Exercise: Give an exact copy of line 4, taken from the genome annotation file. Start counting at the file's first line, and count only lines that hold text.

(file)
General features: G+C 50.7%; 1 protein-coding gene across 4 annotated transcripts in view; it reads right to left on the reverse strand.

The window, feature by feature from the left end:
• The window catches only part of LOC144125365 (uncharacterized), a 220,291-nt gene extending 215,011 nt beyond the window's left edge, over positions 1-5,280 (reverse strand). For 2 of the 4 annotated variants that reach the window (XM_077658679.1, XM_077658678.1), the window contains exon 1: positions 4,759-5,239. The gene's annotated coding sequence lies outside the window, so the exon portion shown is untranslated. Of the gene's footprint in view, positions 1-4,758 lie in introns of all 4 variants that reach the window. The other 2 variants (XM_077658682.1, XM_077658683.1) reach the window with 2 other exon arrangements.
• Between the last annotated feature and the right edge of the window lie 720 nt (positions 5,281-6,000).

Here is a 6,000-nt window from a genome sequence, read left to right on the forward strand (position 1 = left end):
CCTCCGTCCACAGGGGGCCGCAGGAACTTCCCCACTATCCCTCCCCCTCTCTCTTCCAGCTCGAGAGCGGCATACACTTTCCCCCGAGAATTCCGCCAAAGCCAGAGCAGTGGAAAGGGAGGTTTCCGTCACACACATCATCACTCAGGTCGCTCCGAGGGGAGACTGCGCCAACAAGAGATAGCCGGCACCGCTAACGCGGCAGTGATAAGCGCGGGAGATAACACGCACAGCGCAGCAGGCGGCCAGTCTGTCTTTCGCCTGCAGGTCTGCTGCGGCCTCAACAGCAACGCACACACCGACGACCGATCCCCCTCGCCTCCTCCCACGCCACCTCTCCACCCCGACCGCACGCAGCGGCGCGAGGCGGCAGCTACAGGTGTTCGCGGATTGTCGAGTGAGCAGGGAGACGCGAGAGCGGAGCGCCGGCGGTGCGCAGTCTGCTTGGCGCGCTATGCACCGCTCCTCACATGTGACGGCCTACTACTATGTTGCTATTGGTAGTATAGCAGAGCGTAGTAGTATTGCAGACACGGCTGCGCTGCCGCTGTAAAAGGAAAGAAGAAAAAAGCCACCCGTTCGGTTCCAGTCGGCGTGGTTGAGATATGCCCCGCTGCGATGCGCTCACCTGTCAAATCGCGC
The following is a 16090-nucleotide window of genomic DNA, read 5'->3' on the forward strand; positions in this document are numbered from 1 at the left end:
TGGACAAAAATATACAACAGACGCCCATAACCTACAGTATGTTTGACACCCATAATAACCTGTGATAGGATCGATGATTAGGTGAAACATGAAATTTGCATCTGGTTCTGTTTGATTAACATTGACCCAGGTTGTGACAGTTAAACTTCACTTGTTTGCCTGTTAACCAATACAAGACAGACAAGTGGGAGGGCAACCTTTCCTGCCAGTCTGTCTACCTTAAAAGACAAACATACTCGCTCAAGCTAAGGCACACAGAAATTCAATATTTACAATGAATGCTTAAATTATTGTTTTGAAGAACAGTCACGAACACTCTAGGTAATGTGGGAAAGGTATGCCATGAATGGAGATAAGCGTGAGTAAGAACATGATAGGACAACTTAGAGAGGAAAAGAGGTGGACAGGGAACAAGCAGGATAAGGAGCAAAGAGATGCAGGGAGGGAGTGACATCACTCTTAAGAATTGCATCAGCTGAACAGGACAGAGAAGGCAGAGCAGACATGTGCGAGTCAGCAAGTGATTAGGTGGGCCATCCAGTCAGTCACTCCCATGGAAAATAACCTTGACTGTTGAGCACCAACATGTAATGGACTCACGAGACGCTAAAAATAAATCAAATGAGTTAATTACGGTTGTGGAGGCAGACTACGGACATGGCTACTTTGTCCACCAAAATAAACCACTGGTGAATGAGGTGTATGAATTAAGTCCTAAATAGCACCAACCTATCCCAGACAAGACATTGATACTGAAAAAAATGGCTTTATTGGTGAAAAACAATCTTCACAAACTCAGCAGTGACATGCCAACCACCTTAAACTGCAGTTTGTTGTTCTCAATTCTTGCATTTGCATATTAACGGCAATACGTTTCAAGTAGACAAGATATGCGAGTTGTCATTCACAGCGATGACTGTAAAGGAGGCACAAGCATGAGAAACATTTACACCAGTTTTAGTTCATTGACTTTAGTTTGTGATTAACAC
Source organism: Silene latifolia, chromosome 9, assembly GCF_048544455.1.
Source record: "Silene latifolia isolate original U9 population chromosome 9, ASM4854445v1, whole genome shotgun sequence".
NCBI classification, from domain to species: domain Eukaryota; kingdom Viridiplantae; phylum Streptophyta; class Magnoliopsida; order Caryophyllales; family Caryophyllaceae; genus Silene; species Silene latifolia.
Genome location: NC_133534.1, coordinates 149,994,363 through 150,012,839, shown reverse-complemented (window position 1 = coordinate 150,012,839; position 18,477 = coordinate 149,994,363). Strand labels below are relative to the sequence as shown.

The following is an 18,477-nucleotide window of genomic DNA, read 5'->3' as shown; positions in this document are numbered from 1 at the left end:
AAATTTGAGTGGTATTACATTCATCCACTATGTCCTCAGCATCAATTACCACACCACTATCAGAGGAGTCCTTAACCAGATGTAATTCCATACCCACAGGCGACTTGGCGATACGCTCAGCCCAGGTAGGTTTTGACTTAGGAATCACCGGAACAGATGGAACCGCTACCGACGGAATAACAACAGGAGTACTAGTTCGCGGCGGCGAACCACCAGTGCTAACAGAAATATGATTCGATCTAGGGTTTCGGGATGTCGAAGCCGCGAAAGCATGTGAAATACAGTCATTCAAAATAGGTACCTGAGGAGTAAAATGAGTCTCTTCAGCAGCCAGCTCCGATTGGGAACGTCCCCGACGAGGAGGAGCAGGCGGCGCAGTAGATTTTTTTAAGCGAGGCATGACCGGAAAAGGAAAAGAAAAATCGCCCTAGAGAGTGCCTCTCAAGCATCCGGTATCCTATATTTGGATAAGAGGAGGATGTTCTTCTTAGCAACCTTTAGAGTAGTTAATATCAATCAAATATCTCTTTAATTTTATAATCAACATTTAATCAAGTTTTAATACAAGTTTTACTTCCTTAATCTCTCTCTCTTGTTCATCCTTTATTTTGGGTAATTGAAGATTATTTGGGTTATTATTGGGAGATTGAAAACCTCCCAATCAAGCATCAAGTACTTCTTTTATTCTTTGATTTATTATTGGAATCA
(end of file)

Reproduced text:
• Between the last annotated feature and the right edge of the window lie 720 nt (positions 5,281-6,000).